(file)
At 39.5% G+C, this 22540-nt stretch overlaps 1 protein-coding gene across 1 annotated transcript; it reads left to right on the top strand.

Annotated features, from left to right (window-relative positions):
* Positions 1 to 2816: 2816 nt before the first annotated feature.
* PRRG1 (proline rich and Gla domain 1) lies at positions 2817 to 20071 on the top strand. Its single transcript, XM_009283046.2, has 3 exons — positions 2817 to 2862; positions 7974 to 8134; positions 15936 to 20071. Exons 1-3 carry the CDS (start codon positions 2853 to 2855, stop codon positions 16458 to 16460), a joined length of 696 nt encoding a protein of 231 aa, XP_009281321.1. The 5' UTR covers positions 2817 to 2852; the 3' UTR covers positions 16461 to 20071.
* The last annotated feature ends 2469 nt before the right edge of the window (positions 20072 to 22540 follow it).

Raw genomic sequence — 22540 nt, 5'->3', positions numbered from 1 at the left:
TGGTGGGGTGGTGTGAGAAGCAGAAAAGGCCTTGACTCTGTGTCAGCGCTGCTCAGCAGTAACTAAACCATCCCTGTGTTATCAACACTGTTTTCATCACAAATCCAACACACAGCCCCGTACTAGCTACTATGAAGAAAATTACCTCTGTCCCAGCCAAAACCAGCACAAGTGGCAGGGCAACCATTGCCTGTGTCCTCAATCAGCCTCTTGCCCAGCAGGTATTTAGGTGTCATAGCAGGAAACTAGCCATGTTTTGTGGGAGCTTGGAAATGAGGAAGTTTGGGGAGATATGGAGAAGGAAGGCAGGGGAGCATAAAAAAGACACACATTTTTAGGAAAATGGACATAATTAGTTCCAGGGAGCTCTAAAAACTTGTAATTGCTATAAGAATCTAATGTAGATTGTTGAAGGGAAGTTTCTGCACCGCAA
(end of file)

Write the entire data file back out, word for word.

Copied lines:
At 39.5% G+C, this 22540-nt stretch overlaps 1 protein-coding gene across 1 annotated transcript; it reads left to right on the top strand.

Annotated features, from left to right (window-relative positions):
* Positions 1 to 2816: 2816 nt before the first annotated feature.
* PRRG1 (proline rich and Gla domain 1) lies at positions 2817 to 20071 on the top strand. Its single transcript, XM_009283046.2, has 3 exons — positions 2817 to 2862; positions 7974 to 8134; positions 15936 to 20071. Exons 1-3 carry the CDS (start codon positions 2853 to 2855, stop codon positions 16458 to 16460), a joined length of 696 nt encoding a protein of 231 aa, XP_009281321.1. The 5' UTR covers positions 2817 to 2852; the 3' UTR covers positions 16461 to 20071.
* The last annotated feature ends 2469 nt before the right edge of the window (positions 20072 to 22540 follow it).

Raw genomic sequence — 22540 nt, 5'->3', positions numbered from 1 at the left:
TGGTGGGGTGGTGTGAGAAGCAGAAAAGGCCTTGACTCTGTGTCAGCGCTGCTCAGCAGTAACTAAACCATCCCTGTGTTATCAACACTGTTTTCATCACAAATCCAACACACAGCCCCGTACTAGCTACTATGAAGAAAATTACCTCTGTCCCAGCCAAAACCAGCACAAGTGGCAGGGCAACCATTGCCTGTGTCCTCAATCAGCCTCTTGCCCAGCAGGTATTTAGGTGTCATAGCAGGAAACTAGCCATGTTTTGTGGGAGCTTGGAAATGAGGAAGTTTGGGGAGATATGGAGAAGGAAGGCAGGGGAGCATAAAAAAGACACACATTTTTAGGAAAATGGACATAATTAGTTCCAGGGAGCTCTAAAAACTTGTAATTGCTATAAGAATCTAATGTAGATTGTTGAAGGGAAGTTTCTGCACCGCAA